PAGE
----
MANCHESTER, England _ It was considered inevitable when the world field lacrosse championships began and now it’s official: Canada and the United States will again meet in the final.
Canada defeated Australia 15-6 and the U.S. drubbed Japan 20-5 in the semifinals Thursday.
“I think it’ll be a great game,’’ said David Huntley, Canada’s head coach. ‘`It’s been the game everybody’s thinking would happen and it’s happened.
“Both teams have another gear left and it has all the makings of being a terrific lacrosse game.’’
During the round-robin phase, Canada edged the U.S. 10-9.
The U.S. won eight and Canada two of the previous 10 world tournaments, which are held every four years. Canada won it all in 1978 and in 2006.
Geoff Snider scored three goals in having his best game of the tournament against Australia, Garrett Billings, Rhys Duch and Kevin Huntley got two each, John Grant, Kevin Crowley, Brodie Merrill, Dan Dawson, Mark Steenhuis and Ryan McClelland chipped in with one each and Chris Sanderson earned the goaltending victory.
The score didn’t reflect Canada’s early problems getting things going. Attacker Zack Greer sat out with what coach David Huntley said was a case of food poisoning and his absence forced changes in the offensive scheme of things. It took a while to adjust.
It was 2-2 at the end of one quarter and Australia led 3-2 early in the second quarter.
Then came the turning point. Crowley dodged a check and fed Billings for a clean shot resulting in a tying goal and Snider won the ensuing facoff, ran through the Aussie defence to score the goal that put Canada ahead for good.
“You see what opens up and if it opens up you make the play,’’ Snider said. “That’s one thing coach Huntley has worked a lot with me on _ making educated decisions around taking chances.
“The opportunity was there and I took a chance and it worked out for the best. It’s a team game and without attackmen like John Grant, Kevin Huntley, Garrett Billings and Dan Dawson you know those lanes don’t open up for you and you’re not in position to score. It was just one of those things that presented itself and fortunately the ball found the back of the net.’’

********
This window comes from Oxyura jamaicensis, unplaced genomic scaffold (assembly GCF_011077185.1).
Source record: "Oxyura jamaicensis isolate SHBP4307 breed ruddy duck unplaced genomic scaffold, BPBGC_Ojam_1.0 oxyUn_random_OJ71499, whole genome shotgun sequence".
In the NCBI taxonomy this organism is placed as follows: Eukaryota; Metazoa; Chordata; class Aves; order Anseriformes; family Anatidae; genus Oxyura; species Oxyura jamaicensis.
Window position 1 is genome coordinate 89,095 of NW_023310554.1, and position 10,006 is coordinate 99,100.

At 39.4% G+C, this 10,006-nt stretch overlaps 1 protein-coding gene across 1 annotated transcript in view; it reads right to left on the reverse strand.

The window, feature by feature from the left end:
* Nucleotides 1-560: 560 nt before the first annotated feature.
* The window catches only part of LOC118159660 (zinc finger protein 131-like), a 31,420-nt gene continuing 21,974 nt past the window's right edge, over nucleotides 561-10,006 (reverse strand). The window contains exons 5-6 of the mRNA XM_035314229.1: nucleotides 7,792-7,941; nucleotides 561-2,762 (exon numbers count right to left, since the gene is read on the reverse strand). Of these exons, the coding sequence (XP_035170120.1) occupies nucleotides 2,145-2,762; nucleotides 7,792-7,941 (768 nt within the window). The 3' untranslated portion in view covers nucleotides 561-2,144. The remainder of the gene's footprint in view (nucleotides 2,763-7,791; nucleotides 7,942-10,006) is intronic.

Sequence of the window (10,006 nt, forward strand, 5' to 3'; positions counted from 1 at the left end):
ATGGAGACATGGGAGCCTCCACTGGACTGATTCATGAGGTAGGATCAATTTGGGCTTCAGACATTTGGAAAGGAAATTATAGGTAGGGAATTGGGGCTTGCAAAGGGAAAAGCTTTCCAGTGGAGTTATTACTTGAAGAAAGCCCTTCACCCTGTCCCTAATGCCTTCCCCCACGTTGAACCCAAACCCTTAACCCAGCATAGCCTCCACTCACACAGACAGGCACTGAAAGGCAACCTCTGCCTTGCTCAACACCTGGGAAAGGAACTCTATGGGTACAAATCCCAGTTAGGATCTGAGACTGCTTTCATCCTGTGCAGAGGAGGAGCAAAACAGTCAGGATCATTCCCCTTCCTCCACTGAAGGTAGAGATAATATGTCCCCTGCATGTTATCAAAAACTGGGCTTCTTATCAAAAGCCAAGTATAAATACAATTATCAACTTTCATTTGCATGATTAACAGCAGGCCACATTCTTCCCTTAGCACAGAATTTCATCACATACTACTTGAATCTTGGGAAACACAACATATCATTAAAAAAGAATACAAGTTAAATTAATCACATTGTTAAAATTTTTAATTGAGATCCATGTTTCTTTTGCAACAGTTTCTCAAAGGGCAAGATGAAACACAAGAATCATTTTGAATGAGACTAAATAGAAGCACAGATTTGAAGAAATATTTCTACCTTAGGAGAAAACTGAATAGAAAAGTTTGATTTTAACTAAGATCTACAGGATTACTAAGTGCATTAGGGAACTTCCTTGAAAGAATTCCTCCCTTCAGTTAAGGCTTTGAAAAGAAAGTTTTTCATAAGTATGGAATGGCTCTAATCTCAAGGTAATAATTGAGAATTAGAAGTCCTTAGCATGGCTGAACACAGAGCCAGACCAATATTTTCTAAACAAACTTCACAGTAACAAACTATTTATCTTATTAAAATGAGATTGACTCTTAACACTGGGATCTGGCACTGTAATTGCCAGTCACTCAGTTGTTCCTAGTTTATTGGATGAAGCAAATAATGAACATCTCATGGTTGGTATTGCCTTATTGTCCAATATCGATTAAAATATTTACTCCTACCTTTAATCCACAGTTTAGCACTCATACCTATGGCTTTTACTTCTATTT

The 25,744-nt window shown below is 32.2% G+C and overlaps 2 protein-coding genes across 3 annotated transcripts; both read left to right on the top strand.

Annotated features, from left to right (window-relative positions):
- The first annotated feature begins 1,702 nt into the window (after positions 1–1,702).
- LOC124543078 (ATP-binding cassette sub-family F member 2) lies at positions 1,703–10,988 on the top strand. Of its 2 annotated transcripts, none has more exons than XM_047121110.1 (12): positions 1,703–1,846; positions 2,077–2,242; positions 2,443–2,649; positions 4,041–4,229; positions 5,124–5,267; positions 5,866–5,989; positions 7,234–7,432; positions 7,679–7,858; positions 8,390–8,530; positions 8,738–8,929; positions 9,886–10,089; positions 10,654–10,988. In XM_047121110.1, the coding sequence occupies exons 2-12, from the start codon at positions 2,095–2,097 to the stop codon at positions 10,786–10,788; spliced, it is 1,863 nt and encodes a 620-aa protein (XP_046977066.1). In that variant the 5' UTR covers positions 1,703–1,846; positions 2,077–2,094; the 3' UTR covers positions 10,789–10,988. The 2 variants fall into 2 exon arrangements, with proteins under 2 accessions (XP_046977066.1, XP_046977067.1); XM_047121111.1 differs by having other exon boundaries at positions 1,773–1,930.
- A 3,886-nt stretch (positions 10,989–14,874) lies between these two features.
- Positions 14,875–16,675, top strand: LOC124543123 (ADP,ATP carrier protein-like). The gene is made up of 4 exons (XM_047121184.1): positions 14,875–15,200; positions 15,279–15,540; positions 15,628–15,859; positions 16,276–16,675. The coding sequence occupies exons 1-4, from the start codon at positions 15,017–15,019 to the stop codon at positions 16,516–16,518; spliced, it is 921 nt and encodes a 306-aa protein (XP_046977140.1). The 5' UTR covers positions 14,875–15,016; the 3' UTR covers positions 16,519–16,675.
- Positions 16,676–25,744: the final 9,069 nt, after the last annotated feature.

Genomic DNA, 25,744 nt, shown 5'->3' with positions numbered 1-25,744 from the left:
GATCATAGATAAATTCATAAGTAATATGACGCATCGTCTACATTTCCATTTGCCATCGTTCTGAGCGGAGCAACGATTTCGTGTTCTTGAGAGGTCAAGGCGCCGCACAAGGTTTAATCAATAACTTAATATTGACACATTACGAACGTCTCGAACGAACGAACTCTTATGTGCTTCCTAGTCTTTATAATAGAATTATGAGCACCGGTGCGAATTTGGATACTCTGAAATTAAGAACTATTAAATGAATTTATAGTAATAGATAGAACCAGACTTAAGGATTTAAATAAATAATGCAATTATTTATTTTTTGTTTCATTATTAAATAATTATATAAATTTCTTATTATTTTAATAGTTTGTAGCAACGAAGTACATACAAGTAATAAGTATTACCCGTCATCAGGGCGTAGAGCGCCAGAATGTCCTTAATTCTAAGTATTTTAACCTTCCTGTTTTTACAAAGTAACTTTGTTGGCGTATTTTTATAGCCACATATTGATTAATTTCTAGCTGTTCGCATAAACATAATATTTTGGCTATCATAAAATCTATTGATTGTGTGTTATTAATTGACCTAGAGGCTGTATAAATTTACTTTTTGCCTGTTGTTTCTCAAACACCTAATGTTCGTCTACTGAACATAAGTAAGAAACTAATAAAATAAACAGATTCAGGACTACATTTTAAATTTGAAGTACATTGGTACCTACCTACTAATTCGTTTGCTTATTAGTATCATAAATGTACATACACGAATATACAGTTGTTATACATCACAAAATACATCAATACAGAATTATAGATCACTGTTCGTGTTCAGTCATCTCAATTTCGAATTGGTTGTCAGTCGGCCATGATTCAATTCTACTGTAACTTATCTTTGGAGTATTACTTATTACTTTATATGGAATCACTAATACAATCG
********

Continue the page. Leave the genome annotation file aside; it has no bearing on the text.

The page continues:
Grant made it 5-3 with one of the trick shots for which he’s famous. He was being checked as he ran towards the crease and, with one hand on his stick, swung it to shoot between his legs and bounce the ball in.
“I’ve been doing it for a few years now,’’ he said. “It was at a crucial and we were kind of reeling there.
“It was a good time for it, but I’ve got to play much better.’’
Grant left the field muttering about “the six open nets I missed’’ and Steenhuis said the goal of getting to the final was accomplished after a strong 5-0 fourth quarter but “we have lots to think about and reflect on this game to see where we went wrong and what to correct for the next one.’’
Alex Brown scored two goals for the Aussies.
“It was a really good game by the Aussie boys,’’ he said. “We came into the game as underdogs but we still had a strong belief we could tough it out with the best.
“We can improve a lot going forward. I’m really proud of the boys.’’
Brown’s team has played both Canada and the United States and, if the two again meet in the final, he’d pick Canada to win.
“I like Canada because its inside ball movement is by far better than that of the Americans, and there’s no egos,’’ he said.
The Australian defence is comprised of a big and rough bunch of checkers who got away with a lot of unpunished fouls Thursday. Late in the first quarter, star Canadian defender Merrill was slashed between the legs and had to leave the game for 10 minutes, and there was no penalty assessed.
Canada’s coach wasn’t going to quibble about how slow his team started.
“The Australians came out strong,’’ said Huntley. “They played terrific in the first quarter but I thought our guys played pretty well, too.
“We missed some easy chances. It was a close game (early on) and credit to them for hanging in there but credit our guys for staying focused and finally pulling away.’’
McClelland, a defenceman, got his first world championship goal, and the last of the game just before time ran out.
“It was nice to get that hump off my back,’’ he said. “I played a couple of MLL games and had some chances and didn’t bury and had a chance early in this game but I got to finish that one at the end and it’s definitely a relief.
“Australia played really well. They came out at us with everything they had and we were able to fight through some (officiating) calls and adversity and we came out on top. It was definitely a big win and exciting for the team. We’re looking forward to the gold medal game on Saturday and just sort of living out the moment.’’
Coach Huntley is well aware of what his team will face Saturday as the Americans try to win back the title they yielded four years ago in London, Ont.
“They have a great big-game goaltender in Brian Dougherty, their defence is solid _ great sticks and off-ball guys _ and at the midfield they’ve got a lot of two-way guys who can defend but also play great offence, and their attack has some terrific finishers and passers. I don’t think there is any one aspect of their game that scares us. We respect all parts of their game.’’
Team Canada media contact